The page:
Nepal was in the news in 2020, but the MoD’s tinkering with the legendary Gorkha Regiments slipped under the radar. For diehard Gorkhas, it was like fake news: the recent report stated that the Army Headquarters had sanctioned for next two years’ recruitment from Uttarakhand of Garhwalis and Kumaonis for three Gorkha regiments from the next recruitment cycle.
This is the first time that non-Gorkhas are being recruited in Gorkha units. Last year, due to the Covid-19 pandemic, no recruitment had taken place and the 1, 5 and 8 Gorkha regiments — already deficient of 100 to 150 soldiers in each battalion from the authorised strength of 850 — would be worse off.
Tinkering with the fixed-class composition of the single-caste infantry regiments, especially Gorkha battalions which are drawn predominantly from Nepal, is an unwise step when easier options are available. If, as seems likely, it is a political decision, though some discount it, it has the potential to undermine a valuable Indian strategic asset in the politically contested Nepal and the haloed infantry regimental system.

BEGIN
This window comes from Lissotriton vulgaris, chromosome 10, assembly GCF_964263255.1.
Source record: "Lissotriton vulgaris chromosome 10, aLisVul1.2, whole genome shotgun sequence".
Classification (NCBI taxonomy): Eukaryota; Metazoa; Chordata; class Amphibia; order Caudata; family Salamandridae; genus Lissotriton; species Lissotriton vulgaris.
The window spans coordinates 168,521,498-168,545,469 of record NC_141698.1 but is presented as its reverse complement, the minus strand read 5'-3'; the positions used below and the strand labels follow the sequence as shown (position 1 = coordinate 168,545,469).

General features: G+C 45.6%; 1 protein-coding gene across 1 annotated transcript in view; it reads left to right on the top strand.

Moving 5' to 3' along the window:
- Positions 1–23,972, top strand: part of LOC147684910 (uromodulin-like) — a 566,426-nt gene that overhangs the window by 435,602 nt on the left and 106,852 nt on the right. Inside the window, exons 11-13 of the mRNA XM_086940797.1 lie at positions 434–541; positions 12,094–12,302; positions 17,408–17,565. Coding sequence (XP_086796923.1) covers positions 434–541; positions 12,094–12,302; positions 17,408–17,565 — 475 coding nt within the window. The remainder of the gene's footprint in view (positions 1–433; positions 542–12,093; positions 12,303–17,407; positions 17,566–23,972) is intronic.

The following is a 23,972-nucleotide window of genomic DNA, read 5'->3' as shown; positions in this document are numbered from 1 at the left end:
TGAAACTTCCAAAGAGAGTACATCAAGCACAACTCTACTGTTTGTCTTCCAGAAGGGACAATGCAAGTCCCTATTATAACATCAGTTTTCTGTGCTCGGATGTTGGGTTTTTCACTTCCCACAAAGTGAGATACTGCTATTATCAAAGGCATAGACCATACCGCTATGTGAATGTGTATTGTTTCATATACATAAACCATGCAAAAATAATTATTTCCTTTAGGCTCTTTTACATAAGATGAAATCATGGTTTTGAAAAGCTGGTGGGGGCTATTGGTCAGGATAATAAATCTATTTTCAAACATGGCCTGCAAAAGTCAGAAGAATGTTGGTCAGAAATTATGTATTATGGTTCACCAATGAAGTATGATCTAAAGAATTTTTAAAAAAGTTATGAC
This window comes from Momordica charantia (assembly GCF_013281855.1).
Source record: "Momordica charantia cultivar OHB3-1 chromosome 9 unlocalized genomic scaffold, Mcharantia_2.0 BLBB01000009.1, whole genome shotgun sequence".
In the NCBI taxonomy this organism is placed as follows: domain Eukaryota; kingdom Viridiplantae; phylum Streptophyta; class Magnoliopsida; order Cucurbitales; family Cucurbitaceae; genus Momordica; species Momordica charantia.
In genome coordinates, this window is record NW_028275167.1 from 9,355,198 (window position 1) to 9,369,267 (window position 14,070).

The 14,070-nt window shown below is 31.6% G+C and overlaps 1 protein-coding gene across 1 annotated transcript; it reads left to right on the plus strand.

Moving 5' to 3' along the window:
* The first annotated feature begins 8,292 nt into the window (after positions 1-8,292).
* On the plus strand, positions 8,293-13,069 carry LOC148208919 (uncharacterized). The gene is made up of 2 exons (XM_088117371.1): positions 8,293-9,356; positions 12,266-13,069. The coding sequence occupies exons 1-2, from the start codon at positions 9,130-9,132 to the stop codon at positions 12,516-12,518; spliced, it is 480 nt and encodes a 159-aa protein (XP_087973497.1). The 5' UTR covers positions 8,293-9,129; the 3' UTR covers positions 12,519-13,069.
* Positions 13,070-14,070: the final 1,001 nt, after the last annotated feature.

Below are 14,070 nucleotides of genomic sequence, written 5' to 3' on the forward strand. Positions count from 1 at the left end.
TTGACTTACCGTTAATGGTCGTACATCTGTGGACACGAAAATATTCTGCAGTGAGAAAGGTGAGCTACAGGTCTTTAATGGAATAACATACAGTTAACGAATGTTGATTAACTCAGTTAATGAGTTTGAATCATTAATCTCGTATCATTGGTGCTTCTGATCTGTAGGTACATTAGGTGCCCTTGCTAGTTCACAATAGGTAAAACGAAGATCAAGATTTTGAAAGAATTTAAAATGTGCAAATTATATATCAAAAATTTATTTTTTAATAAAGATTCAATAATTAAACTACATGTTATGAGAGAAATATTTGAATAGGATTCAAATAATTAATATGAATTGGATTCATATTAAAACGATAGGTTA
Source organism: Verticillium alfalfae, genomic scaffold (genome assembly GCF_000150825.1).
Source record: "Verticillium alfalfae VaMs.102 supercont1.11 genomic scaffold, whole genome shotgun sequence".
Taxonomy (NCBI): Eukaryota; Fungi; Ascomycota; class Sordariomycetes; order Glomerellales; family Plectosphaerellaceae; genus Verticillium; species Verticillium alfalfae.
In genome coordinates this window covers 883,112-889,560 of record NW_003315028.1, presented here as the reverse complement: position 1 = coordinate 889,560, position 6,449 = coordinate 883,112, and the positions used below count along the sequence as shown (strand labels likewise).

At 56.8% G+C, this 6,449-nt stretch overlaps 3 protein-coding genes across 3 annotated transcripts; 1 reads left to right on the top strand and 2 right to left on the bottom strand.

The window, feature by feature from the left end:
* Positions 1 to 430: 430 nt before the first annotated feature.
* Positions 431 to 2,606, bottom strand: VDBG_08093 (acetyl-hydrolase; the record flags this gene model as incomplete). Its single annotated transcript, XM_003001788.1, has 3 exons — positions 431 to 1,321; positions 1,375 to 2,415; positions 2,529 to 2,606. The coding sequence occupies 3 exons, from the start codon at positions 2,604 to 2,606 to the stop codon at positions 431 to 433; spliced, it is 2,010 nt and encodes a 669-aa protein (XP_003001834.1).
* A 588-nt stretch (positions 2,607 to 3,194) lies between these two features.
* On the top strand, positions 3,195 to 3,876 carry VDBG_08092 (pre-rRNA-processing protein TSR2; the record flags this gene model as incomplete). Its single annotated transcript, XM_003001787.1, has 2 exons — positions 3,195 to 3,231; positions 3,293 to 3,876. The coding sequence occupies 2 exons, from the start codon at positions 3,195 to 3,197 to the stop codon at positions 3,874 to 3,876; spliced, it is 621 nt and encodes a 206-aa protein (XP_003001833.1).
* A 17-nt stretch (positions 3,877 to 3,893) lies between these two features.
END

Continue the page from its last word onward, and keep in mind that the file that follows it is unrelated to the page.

Gorkhas were recruited in Maharaja Ranjit Singh’s army in Lahore much before they joined the British Indian Army in 1815. Any Nepalese who becomes a soldier of fortune is called Lahure. The British kept the Gorkhas insulated from other Indian regiments and only the British were allowed to command them till the Partition, when most Gorkha regiments volunteered to remain in India.
When the 5th Gorkhas was raised (1815) initially, it had one-third each of Gorkhas, Kumaonis and Garhwalis as Gorkhas were not available in sufficient numbers as Rana rulers would not allow it.